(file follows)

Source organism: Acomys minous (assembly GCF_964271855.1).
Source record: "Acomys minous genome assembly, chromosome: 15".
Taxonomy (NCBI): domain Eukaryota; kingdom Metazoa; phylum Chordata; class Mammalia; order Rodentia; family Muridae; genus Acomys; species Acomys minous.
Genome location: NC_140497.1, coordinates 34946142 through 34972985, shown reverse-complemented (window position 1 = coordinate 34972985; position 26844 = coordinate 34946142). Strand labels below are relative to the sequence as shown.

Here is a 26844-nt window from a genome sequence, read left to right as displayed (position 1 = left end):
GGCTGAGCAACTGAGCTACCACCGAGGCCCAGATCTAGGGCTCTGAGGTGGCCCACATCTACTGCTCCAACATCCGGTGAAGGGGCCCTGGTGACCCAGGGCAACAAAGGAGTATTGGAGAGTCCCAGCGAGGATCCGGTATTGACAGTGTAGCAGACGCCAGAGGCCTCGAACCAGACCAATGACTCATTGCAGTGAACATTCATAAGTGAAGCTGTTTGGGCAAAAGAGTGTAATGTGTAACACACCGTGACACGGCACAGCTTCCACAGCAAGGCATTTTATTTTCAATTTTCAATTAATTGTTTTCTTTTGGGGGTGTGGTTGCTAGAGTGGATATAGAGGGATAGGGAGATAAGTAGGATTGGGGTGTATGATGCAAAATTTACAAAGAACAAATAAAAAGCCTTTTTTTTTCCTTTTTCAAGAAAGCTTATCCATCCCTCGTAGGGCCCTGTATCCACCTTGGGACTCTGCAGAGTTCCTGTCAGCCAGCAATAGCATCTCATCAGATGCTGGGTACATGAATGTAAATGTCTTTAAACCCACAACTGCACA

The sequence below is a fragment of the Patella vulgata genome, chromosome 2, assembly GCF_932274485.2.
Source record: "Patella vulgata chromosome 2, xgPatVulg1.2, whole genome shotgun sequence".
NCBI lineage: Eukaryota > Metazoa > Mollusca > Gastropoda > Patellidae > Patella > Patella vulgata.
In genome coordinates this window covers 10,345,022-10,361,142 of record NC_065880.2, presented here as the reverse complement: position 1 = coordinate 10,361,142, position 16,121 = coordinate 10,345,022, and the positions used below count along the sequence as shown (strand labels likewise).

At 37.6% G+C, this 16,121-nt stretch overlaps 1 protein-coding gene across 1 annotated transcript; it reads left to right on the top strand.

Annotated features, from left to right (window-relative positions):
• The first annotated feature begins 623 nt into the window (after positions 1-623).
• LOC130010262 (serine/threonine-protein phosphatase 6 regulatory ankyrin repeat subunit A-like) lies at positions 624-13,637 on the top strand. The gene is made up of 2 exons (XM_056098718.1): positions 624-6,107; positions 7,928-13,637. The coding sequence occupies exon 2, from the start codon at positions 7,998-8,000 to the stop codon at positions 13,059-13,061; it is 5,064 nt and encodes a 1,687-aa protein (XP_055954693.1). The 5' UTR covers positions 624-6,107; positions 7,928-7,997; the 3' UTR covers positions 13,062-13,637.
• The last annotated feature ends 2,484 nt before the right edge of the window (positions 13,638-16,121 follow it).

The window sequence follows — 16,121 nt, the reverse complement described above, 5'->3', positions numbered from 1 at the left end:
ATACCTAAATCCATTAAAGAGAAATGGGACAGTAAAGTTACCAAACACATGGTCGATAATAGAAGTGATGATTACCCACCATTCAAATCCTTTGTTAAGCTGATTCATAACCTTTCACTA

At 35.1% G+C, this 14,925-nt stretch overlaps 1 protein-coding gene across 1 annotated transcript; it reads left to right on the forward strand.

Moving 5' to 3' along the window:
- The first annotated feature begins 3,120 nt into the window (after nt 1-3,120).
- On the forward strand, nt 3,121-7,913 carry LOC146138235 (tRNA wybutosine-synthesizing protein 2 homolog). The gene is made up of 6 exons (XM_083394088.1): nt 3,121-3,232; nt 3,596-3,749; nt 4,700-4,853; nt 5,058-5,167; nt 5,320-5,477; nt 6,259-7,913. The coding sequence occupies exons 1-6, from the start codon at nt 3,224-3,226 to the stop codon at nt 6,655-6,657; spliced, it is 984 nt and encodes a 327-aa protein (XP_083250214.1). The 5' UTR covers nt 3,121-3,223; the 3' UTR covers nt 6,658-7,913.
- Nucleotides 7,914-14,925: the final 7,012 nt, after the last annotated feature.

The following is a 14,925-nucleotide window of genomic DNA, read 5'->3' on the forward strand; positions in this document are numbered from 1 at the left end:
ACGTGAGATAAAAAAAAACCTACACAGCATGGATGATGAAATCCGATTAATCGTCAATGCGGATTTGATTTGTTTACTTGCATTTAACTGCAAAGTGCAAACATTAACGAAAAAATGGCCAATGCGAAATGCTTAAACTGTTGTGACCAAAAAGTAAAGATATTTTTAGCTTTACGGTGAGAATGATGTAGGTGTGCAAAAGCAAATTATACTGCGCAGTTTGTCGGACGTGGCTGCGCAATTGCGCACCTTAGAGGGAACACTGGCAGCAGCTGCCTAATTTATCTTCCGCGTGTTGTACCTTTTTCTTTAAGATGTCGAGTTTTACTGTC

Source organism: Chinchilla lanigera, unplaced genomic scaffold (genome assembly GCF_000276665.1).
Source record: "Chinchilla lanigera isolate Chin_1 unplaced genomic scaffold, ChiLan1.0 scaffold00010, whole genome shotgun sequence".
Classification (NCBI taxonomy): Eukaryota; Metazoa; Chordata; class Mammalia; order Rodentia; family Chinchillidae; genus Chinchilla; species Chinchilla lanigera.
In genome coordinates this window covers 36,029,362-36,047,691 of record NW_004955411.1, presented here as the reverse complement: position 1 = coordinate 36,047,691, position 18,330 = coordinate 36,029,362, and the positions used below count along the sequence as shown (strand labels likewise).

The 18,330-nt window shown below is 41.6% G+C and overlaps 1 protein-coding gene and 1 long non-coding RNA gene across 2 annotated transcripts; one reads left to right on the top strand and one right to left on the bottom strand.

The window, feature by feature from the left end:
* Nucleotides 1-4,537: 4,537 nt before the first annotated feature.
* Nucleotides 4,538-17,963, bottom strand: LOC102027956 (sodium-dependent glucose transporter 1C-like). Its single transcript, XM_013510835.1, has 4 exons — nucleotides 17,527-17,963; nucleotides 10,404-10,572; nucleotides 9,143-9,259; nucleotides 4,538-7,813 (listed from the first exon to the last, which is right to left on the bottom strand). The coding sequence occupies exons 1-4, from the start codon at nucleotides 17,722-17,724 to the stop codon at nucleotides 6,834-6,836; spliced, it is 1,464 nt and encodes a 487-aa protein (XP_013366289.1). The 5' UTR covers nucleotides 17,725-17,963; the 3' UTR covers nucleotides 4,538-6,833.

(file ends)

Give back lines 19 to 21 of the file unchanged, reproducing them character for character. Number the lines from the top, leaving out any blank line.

Moving 5' to 3' along the window:
- The first annotated feature begins 3,120 nt into the window (after nt 1-3,120).
- On the forward strand, nt 3,121-7,913 carry LOC146138235 (tRNA wybutosine-synthesizing protein 2 homolog). The gene is made up of 6 exons (XM_083394088.1): nt 3,121-3,232; nt 3,596-3,749; nt 4,700-4,853; nt 5,058-5,167; nt 5,320-5,477; nt 6,259-7,913. The coding sequence occupies exons 1-6, from the start codon at nt 3,224-3,226 to the stop codon at nt 6,655-6,657; spliced, it is 984 nt and encodes a 327-aa protein (XP_083250214.1). The 5' UTR covers nt 3,121-3,223; the 3' UTR covers nt 6,658-7,913.